Stata is a proprietary software package for statistics and data science.
Using Stata on CARC systems
You can use Stata in either interactive or batch modes. For either mode, first load the corresponding software module:
module load stata
Currently, this module loads Stata 16.1. If needed, you can use previous versions by entering the command
version <#> within Stata (e.g.,
version 13). To check the version currently being used, enter
version within Stata. For reproducibility purposes, it is also a good practice to include a
version statement like this in your Stata scripts (do-files), based on the version used to develop the script.
The Stata module provides multiple executables, but for HPC uses you will most likely want to use the
stata-mp executable when using Stata on CARC systems. The MP version of Stata enables use of large datasets as well as multiple cores for parallel computation. The current Stata license allows up to 8 cores.
Please note that we do not currently support the use of the Stata GUI on CARC systems.
Running Stata in interactive mode
After loading the module, to run Stata interactively on the login node, simply enter
stata-mp and this will start a new Stata session. Using Stata on the login node should be reserved for installing packages and non-intensive work. Conversely, using Stata interactively on a compute node is necessary for more intensive work like exploring data, testing models, and debugging.
A common mistake for new users of HPC clusters is to run heavy workloads directly on a login node (e.g.,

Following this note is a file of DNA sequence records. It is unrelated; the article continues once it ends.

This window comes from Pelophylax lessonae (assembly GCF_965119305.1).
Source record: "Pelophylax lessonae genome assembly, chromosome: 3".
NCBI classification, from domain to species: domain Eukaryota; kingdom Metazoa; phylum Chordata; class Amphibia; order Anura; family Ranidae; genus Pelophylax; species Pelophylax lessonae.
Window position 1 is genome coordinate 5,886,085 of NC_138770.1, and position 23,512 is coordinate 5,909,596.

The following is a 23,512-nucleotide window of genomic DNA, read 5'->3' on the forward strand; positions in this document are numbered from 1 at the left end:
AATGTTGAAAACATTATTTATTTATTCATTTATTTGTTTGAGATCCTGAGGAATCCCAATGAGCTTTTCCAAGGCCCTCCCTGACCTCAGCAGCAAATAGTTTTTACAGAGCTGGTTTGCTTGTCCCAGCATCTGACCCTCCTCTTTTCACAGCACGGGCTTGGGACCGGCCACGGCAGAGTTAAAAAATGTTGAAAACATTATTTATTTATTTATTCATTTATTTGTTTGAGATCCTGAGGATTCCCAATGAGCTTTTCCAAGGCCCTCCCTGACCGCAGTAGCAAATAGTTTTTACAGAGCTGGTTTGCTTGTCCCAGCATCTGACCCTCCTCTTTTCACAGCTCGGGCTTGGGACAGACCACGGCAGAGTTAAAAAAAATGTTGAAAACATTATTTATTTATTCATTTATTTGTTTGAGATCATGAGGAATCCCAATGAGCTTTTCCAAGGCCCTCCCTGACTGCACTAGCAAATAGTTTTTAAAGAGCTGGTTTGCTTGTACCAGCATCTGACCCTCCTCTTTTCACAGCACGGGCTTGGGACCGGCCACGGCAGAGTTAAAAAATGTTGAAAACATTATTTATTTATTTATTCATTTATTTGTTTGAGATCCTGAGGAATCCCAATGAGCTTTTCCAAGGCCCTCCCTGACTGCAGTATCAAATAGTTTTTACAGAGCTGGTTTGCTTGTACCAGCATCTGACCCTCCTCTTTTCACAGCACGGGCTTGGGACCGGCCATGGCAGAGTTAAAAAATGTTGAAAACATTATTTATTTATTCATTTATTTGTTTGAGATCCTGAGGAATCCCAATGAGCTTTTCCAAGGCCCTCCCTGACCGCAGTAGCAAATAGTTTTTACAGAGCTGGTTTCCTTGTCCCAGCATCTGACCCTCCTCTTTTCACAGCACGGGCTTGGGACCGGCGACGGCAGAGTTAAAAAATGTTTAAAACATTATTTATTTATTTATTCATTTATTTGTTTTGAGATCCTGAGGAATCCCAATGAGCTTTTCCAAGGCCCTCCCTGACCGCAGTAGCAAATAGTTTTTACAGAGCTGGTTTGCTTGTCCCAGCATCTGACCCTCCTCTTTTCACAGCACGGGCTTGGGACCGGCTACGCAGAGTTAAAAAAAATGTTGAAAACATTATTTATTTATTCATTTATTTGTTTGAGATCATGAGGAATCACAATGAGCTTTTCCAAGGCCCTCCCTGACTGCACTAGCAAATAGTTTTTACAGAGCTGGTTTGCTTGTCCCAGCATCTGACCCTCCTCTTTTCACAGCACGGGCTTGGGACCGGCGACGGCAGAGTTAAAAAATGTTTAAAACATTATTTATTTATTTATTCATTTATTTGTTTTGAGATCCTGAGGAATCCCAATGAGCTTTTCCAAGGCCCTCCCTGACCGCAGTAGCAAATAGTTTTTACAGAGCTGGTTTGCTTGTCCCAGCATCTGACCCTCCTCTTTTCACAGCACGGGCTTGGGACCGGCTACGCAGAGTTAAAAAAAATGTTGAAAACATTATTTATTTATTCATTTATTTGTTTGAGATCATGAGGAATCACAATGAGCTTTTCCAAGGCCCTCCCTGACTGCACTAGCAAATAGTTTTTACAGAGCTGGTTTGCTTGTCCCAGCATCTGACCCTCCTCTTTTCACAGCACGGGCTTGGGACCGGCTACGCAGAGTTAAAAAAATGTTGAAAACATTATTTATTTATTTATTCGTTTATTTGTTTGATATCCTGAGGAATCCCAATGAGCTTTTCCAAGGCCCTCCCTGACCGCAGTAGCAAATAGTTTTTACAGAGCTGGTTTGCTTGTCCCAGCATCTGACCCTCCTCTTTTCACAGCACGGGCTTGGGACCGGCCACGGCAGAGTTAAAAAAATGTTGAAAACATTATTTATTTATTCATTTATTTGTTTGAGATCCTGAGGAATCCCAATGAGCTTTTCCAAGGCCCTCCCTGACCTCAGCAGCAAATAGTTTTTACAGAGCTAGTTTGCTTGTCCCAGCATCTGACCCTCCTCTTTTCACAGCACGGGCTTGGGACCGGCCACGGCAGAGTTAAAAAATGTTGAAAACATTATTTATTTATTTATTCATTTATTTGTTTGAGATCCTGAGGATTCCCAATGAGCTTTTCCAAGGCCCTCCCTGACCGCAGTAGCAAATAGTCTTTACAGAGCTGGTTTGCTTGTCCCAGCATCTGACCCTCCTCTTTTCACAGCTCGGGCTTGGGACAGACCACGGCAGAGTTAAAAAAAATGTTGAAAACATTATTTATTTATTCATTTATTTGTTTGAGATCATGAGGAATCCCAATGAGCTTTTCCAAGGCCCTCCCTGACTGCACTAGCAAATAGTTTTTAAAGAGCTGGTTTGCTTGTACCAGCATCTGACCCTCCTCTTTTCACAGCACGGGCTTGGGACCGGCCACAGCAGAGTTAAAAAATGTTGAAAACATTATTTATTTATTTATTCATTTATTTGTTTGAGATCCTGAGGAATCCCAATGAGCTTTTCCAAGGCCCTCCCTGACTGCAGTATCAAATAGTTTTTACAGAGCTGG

endeavour.usc.edu). Unless you are only running a small test, please make sure to run your program as a job interactively on a compute node. Processes left running on login nodes may be terminated without warning. For more information on jobs, see our Running Jobs user guide.
To run Stata interactively on a compute node, first use Slurm's
salloc command to reserve job resources on a node:
user@discovery1:~$ salloc --time=2:00:00 --cpus-per-task=8 --mem=16GB --account=<project_ID> salloc: Pending job allocation 24316 salloc: job 24316 queued and waiting for resources salloc: job 24316 has been allocated resources salloc: Granted job allocation 24316 salloc: Waiting for resource configuration salloc: Nodes d05-08 are ready for job
Make sure to change the resource requests (the
--time=2:00:00 --cpus-per-task=8 --mem=16GB --account=<project_ID> part after your
salloc command) as needed, such as the number of cores and memory required. Also make sure to substitute your project ID, which is of the form
<PI_username>_<id>. You can find your project ID in the CARC User Portal.
Once you are granted the resources and logged in to a compute node, load the module and then enter
user@d05-08:~$ module load gcc/8.3.0 stata user@d05-08:~$ stata-mp ___ ____ ____ ____ ____ (R) /__ / ____/ / ____/ ___/ / /___/ / /___/ 16.1 Copyright 1985-2019 StataCorp LLC Statistics/Data analysis StataCorp 4905 Lakeway Drive MP - Parallel Edition College Station, Texas 77845 USA 800-STATA-PC https://www.stata.com 979-696-4600 email@example.com 979-696-4601 (fax) Stata license: 20-user 8-core network, expiring 30 Jun 2022 Serial number: 555555555555 Licensed to: Center for Advanced Research Computing University of Southern California Notes: 1. Unicode is supported; see help unicode_advice. 2. More than 2 billion observations are allowed; see help obs_advice. 3. Maximum number of variables is set to 5,000; see help set_maxvar. .
Notice that the shell prompt changes from
user@<nodename> to indicate that you are now on a compute node (e.g.,
To run Stata scripts (do-files) from within Stata, use the
do command (e.g.,
do script.do). Alternatively, to run Stata scripts from the shell, use the
stata-mp -b do <script> command (e.g.,
stata-mp -b do script.do).
To exit the node and relinquish the job resources, enter
exit to exit Stata and then enter
exit again in the shell. This will return you to the login node:
. exit user@d05-08:~$ exit exit salloc: Relinquishing job allocation 24316 user@discovery1:~$
Please note that compute nodes do not have access to the internet, so any data downloads or package installations should first be completed on the login or transfer nodes.
Running Stata in batch mode